Solving the Stadium Issue

There is still a long way to go in the bid process for Australia to host the World Cup, but for Western Australia to be a participant in the biggest sporting event in the World we are going to need politicians with more foresight.

It is understood that the powers that be in Tourism have already stated that Perth will not have enough hotel rooms to be a host city. In fact we do not currently have enough presidential suites when Perth has the honour of hosting the Commonwealth Heads of Government Meeting this year!

Rooms may be a problem now, but surely in 12 years they won’t be? As we are unlikely to win the 2018 bid. If the right people are involved plans can be put in place to increase rooms in Perth over the next 10 years, but then again things do take a while over here in the West.

More worrying is the lack of a stadium. The continued claptrap being spoken about a multi-purpose stadium is not an option even worth discussing; rectangular sports do not fit in oval stadia. This is again a government playing politics, trying to keep all sporting bodies happy.

The Premier Colin Barnett has stated, understandably, that the government must focus on a new hospital before a stadium. Yet once again an answer is very simple if you look longer term, rather than just your term in government and the next election.

The much-maligned Brian Burke had the vision to back the Western Australian Institute of Sport, even though his government would not always be in power to reap the accolades that our athletes won on behalf of the state.

Perth is blessed with several suitable venues for a purpose-built stadium, with public transport close by. Why doesn’t the Government lease some of this land for 99 years with an option to extend on the lease once the 99 years have lapsed and allow a private enterprise to come in and build the stadium?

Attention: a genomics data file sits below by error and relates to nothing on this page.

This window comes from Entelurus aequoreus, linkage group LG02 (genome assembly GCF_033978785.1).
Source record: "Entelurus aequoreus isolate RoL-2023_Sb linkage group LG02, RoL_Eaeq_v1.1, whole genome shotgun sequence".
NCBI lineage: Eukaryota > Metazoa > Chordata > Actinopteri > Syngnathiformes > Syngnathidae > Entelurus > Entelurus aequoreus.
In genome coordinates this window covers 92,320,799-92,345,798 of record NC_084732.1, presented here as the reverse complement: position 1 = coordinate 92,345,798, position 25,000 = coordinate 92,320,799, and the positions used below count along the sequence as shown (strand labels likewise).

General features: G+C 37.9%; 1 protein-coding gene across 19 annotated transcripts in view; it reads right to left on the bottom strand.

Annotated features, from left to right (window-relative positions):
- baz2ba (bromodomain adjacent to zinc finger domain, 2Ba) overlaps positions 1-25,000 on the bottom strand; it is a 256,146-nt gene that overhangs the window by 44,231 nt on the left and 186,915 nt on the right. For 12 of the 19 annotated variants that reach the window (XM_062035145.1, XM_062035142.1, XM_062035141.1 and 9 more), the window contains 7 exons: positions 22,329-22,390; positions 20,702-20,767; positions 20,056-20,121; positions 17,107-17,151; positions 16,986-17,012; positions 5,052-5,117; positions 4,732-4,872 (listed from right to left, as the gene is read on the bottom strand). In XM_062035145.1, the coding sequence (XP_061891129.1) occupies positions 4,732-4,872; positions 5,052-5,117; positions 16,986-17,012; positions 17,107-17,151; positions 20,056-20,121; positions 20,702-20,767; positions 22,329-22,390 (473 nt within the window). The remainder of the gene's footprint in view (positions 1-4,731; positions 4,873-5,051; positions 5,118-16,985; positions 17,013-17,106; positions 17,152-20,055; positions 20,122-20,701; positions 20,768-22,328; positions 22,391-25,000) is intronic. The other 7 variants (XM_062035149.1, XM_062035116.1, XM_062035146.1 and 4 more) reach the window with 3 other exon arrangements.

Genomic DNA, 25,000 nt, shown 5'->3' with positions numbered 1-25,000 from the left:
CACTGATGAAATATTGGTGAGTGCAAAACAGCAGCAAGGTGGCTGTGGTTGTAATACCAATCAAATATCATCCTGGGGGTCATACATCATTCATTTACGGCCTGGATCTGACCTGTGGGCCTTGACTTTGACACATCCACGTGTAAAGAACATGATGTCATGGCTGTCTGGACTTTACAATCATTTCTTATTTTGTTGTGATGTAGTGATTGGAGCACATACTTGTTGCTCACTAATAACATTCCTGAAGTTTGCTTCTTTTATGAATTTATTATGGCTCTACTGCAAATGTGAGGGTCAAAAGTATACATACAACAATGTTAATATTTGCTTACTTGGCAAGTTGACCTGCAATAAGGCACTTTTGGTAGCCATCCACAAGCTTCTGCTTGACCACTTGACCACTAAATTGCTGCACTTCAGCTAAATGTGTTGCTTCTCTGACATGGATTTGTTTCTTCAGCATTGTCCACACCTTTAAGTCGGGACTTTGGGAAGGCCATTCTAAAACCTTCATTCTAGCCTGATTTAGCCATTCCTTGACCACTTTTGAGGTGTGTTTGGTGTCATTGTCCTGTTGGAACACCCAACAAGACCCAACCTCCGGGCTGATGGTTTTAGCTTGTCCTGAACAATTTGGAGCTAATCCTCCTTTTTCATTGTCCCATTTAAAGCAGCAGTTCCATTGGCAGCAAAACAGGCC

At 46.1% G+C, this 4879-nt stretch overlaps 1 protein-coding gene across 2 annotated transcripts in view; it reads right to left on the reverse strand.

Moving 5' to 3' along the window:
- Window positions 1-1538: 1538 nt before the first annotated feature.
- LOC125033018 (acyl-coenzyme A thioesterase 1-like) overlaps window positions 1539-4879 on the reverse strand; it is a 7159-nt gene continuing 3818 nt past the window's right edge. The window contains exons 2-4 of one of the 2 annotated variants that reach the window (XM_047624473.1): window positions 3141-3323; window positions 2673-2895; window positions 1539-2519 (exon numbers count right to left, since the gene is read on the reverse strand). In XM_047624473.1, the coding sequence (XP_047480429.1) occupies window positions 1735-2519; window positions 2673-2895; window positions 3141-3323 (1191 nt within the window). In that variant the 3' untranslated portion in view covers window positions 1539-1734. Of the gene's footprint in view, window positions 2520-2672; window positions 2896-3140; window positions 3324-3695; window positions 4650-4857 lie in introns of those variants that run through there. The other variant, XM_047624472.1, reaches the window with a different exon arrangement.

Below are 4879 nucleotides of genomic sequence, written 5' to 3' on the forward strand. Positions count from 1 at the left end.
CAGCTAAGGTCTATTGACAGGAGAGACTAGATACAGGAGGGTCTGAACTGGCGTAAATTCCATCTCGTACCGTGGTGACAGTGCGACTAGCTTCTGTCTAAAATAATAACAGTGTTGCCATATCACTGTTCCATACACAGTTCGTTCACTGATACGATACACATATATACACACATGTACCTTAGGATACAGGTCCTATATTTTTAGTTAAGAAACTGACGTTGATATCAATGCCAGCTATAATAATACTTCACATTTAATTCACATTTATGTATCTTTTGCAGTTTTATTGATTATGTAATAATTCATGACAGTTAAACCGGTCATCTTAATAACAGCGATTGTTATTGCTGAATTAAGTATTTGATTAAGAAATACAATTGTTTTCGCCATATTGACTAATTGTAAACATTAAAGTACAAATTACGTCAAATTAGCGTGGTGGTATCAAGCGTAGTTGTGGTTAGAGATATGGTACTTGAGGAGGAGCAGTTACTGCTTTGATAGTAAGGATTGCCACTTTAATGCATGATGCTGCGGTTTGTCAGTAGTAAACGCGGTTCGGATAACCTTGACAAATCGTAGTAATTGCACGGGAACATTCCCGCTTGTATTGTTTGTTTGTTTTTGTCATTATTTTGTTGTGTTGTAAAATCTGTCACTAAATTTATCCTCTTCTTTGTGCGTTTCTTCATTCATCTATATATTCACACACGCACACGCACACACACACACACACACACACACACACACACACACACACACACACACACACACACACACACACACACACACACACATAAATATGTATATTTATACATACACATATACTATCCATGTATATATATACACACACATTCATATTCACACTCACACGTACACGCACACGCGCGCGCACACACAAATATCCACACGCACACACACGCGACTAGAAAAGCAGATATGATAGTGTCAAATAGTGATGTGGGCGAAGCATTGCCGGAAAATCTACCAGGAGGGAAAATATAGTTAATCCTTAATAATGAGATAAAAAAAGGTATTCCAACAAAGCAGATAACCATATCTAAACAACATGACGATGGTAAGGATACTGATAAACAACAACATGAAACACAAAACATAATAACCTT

The stadium must meet a set criteria, and the private company concerned would also be responsible for arranging the management of the venue. Sporting bodies managing sporting venues is not and very rarely will be the answer.

With such an option, private enterprise has a guarantee of longevity and the chance to recoup their investment within the 99 years. As they will need to ensure a quick return on their investment they will put in place professional stadium management, to run the venue.

Perth, or more importantly Western Australia would then have a world class purpose built stadium for rugby, football, conferences and concerts, which would in fact be making the government money, as there would be the lease fees for the next 99 years.

Surely this is a simple and obvious solution if we look long term rather than to the next election?

Solving the Stadium Issue

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